Re-balance Cycle Reminder
Based on our monthly re-balance calendar, the next re-balance time will be on Monday, August 6, 2012. You can also find the re-balance calendar of 2012 on ‘My Portfolios’ page.
As a reminder to expert users: advanced portfolios are still re-balanced based on their original re-balance schedules and they are not the same as those used in Strategic and Tactical Asset Allocation (SAA and TAA) portfolios of a plan.
Also please note that we now list the next re-balance date on every portfolio page.
The Difference Between Investment Loss & Mistakes
We discussed the importance of understanding the behavior of an investment strategy in the previous newsletter. Supposed now that you are fully aware of the pros and cons of an investment strategy, the next step is to understand correctly the difference between investment loss and investment mistakes.
Investment loss is easy to understand: an investment portfolio lost some money and you account for that loss. The next thing investors would start to ponder is that whether they have made a mistake in their investment strategies. Often investment loss is associated with mistakes. For example, looking back one’s portfolio last one year return that is a loss, he/she might conclude that there is a mistake made. But there is a big difference between a mistake or a normal outcome of a well defined strategy.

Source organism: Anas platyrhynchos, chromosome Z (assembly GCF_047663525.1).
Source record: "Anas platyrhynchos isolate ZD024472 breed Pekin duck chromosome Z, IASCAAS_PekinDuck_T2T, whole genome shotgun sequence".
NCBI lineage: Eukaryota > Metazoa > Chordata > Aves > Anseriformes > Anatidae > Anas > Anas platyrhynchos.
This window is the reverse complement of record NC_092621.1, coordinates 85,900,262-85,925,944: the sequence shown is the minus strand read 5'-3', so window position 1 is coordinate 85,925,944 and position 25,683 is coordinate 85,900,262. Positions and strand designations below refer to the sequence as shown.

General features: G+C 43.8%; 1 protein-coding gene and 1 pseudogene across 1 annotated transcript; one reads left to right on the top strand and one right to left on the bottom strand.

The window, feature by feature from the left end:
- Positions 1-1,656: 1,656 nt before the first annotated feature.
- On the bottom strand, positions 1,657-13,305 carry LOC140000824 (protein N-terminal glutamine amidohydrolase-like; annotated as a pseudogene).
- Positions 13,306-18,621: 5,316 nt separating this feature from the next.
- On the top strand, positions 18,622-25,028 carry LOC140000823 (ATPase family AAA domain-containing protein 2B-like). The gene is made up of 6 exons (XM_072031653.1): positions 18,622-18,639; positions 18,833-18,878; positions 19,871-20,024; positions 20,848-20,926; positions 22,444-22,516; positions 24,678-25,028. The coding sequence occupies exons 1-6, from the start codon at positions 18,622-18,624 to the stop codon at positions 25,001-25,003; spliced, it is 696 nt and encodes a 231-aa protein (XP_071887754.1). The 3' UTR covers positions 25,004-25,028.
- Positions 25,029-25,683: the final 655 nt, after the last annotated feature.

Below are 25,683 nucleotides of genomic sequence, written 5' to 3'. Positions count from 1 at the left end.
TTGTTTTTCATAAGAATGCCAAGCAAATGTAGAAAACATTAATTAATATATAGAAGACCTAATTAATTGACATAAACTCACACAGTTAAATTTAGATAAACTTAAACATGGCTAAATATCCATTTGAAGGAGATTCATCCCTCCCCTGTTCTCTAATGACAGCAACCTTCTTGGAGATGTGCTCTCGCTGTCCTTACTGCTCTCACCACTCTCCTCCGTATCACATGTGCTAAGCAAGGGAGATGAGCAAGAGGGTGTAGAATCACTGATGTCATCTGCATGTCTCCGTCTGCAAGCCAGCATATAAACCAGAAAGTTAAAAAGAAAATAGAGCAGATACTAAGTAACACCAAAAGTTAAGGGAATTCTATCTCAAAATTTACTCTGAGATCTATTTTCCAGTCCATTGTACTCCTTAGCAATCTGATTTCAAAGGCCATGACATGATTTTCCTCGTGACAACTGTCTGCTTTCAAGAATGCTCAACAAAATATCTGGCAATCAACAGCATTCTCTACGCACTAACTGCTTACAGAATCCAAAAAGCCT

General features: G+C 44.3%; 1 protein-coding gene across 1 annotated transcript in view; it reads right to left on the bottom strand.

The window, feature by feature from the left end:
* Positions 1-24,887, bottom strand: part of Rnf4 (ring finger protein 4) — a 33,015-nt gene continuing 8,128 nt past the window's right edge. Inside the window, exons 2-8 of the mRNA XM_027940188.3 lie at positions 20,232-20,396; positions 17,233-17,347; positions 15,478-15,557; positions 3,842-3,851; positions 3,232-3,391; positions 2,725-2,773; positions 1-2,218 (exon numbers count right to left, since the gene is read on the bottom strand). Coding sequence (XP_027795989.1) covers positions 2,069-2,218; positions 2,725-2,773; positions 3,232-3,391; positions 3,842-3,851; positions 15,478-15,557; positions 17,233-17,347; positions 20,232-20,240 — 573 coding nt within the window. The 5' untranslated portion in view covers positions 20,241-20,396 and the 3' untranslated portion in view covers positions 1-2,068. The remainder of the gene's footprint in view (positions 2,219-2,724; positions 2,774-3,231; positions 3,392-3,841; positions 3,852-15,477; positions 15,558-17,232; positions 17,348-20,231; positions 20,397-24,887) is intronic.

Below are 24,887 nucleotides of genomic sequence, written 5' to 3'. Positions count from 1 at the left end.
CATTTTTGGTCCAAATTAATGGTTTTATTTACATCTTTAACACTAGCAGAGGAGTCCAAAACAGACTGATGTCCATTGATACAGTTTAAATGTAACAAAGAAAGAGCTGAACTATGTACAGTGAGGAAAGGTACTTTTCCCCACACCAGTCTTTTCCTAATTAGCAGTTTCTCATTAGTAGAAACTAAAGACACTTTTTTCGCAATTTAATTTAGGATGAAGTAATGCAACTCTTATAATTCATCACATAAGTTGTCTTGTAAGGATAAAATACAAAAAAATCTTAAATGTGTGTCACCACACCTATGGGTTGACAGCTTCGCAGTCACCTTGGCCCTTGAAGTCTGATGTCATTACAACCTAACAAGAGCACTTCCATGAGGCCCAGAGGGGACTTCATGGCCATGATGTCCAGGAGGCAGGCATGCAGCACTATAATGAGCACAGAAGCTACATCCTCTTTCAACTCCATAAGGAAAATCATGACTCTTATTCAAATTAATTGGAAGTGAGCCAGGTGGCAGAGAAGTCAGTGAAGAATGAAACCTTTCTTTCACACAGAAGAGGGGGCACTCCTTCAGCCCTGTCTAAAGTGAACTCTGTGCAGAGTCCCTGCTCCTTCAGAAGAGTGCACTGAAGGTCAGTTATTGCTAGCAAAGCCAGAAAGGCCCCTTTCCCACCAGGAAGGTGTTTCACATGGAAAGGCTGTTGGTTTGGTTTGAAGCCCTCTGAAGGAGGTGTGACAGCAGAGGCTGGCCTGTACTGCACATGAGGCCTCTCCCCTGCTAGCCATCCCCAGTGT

Let’s look at the famous bridge playing example given by Warren Buffett’s mentor Ben Graham:
Ben Graham explains that playing bridge is like investing in that one must follow a discipline when investing or playing the card game bridge. An excerpt from the market comment:
Why bridge? Though Graham wasn’t talking about Buffett at the time, he offers a clue:
“I recall to those of you who are bridge players the emphasis that bridge experts place on playing a hand right rather than on playing it successfully. Because, as you know, if you play it right you are going to make money and if you play it wrong you lose money – in the long run. There is a beautiful little story about the man who was the weaker bridge player of the husband-and-wife team. It seems he bid a grand slam, and at the end he said very triumphantly to his wife ‘I saw you making faces at me all the time, but you notice I not only bid this grand slam but I made it. What can you say about that?’ And his wife replied very dourly, ‘If you had played it right you would have lost it.’“